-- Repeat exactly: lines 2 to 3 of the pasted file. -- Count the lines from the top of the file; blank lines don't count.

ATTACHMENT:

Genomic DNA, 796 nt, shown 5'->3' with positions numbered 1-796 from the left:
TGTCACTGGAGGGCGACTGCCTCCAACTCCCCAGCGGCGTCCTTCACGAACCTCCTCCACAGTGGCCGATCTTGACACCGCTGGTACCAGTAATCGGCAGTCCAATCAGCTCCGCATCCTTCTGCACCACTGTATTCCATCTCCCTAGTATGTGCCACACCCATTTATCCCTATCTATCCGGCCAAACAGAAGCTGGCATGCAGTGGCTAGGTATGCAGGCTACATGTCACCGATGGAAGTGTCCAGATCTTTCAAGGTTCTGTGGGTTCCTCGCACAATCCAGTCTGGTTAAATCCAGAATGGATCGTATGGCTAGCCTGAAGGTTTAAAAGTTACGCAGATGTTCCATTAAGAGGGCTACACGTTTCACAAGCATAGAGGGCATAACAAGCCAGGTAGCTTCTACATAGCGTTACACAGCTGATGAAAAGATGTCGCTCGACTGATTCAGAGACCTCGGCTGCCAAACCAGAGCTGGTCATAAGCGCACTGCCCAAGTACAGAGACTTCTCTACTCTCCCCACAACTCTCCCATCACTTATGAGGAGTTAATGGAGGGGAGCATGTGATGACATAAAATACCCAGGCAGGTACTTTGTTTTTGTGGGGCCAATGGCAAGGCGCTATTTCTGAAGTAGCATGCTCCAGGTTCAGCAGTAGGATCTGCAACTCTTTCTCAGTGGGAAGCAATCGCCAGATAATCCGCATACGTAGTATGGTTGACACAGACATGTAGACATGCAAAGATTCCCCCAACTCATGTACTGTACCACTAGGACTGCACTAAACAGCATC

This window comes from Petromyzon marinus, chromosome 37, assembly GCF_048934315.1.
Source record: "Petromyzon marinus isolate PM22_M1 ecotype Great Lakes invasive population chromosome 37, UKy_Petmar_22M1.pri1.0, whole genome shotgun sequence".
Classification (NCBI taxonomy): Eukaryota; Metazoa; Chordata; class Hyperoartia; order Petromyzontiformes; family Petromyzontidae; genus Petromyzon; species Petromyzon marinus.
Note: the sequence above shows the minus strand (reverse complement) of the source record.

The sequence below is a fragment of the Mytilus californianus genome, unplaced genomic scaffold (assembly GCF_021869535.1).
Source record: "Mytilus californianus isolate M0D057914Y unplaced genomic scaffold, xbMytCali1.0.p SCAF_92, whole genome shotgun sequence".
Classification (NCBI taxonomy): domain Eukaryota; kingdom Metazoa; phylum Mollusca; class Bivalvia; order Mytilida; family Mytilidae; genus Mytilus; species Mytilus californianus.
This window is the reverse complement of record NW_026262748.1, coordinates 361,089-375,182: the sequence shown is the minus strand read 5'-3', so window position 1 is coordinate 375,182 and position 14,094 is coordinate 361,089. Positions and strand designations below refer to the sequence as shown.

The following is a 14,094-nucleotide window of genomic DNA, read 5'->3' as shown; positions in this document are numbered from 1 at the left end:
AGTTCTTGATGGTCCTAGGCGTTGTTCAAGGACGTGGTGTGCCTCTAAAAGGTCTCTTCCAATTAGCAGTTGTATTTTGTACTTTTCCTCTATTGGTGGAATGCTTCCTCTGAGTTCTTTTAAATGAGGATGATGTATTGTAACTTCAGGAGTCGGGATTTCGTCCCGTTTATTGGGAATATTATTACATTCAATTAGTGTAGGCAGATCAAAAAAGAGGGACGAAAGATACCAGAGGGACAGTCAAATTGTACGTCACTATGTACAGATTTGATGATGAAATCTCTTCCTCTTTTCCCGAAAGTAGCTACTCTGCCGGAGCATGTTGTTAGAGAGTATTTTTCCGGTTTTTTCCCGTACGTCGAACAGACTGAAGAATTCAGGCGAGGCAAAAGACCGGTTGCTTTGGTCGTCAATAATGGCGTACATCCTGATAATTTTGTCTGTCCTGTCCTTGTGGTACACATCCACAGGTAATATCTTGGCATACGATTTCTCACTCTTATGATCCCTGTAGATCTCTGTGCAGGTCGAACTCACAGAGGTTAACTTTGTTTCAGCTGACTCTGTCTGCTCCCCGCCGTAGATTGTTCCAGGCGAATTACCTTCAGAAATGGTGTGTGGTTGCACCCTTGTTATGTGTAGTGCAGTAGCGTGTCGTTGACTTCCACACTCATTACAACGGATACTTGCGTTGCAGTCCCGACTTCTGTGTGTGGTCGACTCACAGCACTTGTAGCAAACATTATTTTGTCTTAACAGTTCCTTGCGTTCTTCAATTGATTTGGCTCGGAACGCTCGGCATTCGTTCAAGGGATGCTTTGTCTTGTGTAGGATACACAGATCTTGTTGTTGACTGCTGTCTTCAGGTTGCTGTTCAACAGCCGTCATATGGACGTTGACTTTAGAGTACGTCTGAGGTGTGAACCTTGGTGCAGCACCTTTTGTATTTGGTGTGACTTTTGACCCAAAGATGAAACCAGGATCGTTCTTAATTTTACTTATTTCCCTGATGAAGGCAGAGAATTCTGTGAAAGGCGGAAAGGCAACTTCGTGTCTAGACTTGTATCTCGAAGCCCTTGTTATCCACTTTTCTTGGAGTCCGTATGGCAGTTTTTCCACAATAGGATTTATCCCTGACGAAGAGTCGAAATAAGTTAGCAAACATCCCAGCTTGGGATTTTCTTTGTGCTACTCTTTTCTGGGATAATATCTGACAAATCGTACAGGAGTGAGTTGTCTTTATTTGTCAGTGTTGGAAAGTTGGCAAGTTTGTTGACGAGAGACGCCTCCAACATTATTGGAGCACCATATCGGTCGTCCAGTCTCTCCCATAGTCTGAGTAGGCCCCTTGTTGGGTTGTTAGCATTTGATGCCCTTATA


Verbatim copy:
TGTCACTGGAGGGCGACTGCCTCCAACTCCCCAGCGGCGTCCTTCACGAACCTCCTCCACAGTGGCCGATCTTGACACCGCTGGTACCAGTAATCGGCAGTCCAATCAGCTCCGCATCCTTCTGCACCACTGTATTCCATCTCCCTAGTATGTGCCACACCCATTTATCCCTATCTATCCGGCCAAACAGAAGCTGGCATGCAGTGGCTAGGTATGCAGGCTACATGTCACCGATGGAAGTGTCCAGATCTTTCAAGGTTCTGTGGGTTCCTCGCACAATCCAGTCTGGTTAAATCCAGAATGGATCGTATGGCTAGCCTGAAGGTTTAAAAGTTACGCAGATGTTCCATTAAGAGGGCTACACGTTTCACAAGCATAGAGGGCATAACAAGCCAGGTAGCTTCTACATAGCGTTACACAGCTGATGAAAAGATGTCGCTCGACTGATTCAGAGACCTCGGCTGCCAAACCAGAGCTGGTCATAAGCGCACTGCCCAAGTACAGAGACTTCTCTACTCTCCCCACAACTCTCCCATCACTTATGAGGAGTTAATGGAGGGGAGCATGTGATGACATAAAATACCCAGGCAGGTACTTTGTTTTTGTGGGGCCAATGGCAAGGCGCTATTTCTGAAGTAGCATGCTCCAGGTTCAGCAGTAGGATCTGCAACTCTTTCTCAGTGGGAAGCAATCGCCAGATAATCCGCATACGTAGTATGGTTGACACAGACATGTAGACATGCAAAGATTCCCCCAACTCATGTACTGTACCACTAGGACTGCACTAAACAGCATC

This window comes from Petromyzon marinus, chromosome 37, assembly GCF_048934315.1.